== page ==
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It’s a shocking fact that currently in the UK, only a third of electrical items are recycled. This is despite them having large amounts of useful metals that could be repurposed for use in new products. Household appliances aren’t safe to dispose of with regular household waste. Therefore, to avoid over using landfill space and damaging the surrounding environment, the best option is to take them to your local scrap dealer to recycle them in a safe and planet-friendly way. Scrapping your white goods can do good – for both the environment and your pocket!

It doesn’t matter whether you’re upgrading your household electrical items or they’re faulty and damaged beyond their original use. There is money to be made by weighing in their components for scrap if they’re no longer needed. You just need to know what you’re looking for!

Nothing needs to be overlooked when it comes to scrapping white goods. Even the power cords in large and small appliances can contain copper elements! Those small looking nuts and bolts holding the appliances together can also add up if they’re weighed in all at once. Want to know more? We’ve made a list of the most common house hold appliances to be thrown out with a list of metals that can be found within each. Find out just what people are missing out on by not scrapping them instead.


Almost all white goods have a life span of around 10 – 20 years and many of them are typically made of up to 75% metal. One of the biggest impacts of correctly recycling white goods is saving this metal from going into landfill. You are instead returning it to the manufacturing cycle. This in turn protects the earth’s natural resources and takes the strain off mining for new materials.

Washing machines and tumble dryers can have a few different types of metal components inside of them. Insulated copper wires are used to provide them with power. Electric motors drive the belts that make the drums spin and steel or aluminium are used to make the body framework.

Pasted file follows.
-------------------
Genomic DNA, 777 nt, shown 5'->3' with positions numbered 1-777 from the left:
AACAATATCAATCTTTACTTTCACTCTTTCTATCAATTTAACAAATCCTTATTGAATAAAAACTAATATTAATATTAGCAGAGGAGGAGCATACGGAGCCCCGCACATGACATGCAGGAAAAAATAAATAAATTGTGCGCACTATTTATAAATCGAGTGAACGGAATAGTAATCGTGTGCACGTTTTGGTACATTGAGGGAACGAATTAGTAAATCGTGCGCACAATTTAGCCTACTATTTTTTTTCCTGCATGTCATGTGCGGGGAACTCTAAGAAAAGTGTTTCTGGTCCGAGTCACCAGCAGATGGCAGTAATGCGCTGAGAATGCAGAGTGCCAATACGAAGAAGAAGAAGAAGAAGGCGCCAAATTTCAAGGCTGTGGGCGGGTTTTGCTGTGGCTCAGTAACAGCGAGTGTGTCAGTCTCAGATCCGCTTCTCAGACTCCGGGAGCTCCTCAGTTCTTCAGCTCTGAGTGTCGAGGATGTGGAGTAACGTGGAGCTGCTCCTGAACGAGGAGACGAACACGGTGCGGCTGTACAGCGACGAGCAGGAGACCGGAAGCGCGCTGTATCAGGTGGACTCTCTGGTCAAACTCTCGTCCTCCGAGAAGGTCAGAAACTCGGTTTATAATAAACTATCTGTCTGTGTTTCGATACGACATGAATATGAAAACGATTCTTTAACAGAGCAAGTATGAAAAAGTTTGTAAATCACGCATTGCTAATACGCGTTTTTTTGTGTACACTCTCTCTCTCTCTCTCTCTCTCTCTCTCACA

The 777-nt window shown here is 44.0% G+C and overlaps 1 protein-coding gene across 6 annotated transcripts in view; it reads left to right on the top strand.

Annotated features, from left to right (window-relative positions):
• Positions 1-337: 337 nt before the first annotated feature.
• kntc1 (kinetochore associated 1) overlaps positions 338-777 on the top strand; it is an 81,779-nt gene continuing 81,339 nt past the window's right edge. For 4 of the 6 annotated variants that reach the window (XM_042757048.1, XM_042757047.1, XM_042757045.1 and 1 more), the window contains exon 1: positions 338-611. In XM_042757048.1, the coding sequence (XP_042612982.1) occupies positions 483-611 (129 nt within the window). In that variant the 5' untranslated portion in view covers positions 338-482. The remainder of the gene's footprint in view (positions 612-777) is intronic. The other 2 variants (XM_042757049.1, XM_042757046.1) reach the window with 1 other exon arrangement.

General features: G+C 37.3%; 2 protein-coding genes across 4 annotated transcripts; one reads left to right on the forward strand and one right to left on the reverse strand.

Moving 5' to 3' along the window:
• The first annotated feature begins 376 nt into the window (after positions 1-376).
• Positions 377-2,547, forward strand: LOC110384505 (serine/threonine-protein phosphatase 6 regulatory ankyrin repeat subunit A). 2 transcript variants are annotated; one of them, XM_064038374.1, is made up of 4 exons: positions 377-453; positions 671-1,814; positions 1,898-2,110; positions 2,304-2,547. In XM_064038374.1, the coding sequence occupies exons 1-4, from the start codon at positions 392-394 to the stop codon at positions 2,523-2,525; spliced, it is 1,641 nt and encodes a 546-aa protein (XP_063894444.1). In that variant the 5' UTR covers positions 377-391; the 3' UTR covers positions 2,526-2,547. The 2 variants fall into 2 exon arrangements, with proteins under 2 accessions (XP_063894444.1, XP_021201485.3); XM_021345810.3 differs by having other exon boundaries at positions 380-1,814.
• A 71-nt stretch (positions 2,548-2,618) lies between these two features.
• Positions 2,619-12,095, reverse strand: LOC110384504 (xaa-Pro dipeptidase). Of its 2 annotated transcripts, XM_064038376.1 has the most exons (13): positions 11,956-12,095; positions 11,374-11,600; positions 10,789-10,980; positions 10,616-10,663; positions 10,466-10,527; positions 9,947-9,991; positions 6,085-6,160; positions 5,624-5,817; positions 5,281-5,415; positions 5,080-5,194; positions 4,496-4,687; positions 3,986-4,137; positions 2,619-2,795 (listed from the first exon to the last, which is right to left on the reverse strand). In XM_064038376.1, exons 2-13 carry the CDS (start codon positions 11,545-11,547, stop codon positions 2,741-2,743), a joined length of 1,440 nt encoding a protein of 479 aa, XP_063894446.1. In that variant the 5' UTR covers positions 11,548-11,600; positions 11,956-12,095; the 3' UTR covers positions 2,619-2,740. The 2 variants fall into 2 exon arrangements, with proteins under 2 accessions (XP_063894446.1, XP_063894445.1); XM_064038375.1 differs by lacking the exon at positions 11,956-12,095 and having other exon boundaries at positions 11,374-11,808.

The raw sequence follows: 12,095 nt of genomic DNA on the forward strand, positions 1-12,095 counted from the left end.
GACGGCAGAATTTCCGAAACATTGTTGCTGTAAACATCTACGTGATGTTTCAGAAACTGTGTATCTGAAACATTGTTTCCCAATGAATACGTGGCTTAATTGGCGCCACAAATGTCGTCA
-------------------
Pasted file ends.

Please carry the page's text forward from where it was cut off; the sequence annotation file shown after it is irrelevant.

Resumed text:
Dishwashers also have a similar construction. Their bodies are made up of stainless steel which resists hard water and preserves heat to dry the dishes more quickly.
Top tip: make sure to unplug your dishwasher a few days before transporting it to allow it to properly cool down before being scrapped.

Ovens and cookers have an average life span of 13-15 years. Electric ovens typically wear out more quickly than gas powdered ones and both come in a wide variety of shapes and sizes. They can be constructed of up to 89% metal so are great for weighing in at scrap yards.

The hobs of electric ovens are usually made from ceramic glass. Their frames are most commonly made from steel, stainless steel or aluminium, as are gas ovens. There is usually some copper to be found in the wiring of these appliances too.

Extraction hoods sit over the cooker to remove excess heat and steam from the room. They can be made of a variety of metals ranging from steel, stainless steel or even pure copper. Weigh these in at the same time as your old appliance for an even bigger pay out!


Microwaves, kettles and toasters frequently contain copper in their wiring. Copper does a very good job of conducting electricity. This makes it a perfect choice of metal for use in cabling to carry the electrical currents to the devices that need them. Aluminium is becoming increasingly popular for use in cables as it is also a good conductor of electricity and has a cheaper cost price than copper. The bodies of these appliances are mainly made from steel.

Some appliances can be made of metal alloys which are a mixture of 2 or more metals. If you are unsure, visit our guide to identifying which type of metal you have. Unfortunately, we are unable to collect scrap meaning any items that you wish to bring to us must be delivered. We offer services to Leigh, Atherton, Wigan, Tyldesley, Bolton, Worsley, Manchester and Salford. We have a well-maintained and clean unloading area which ensures vehicle safety when visiting our site. To arrange delivery just call our friendly office on 01942 88 33 22, fill out our contact form, or drop us an email on We’ll be happy to help.

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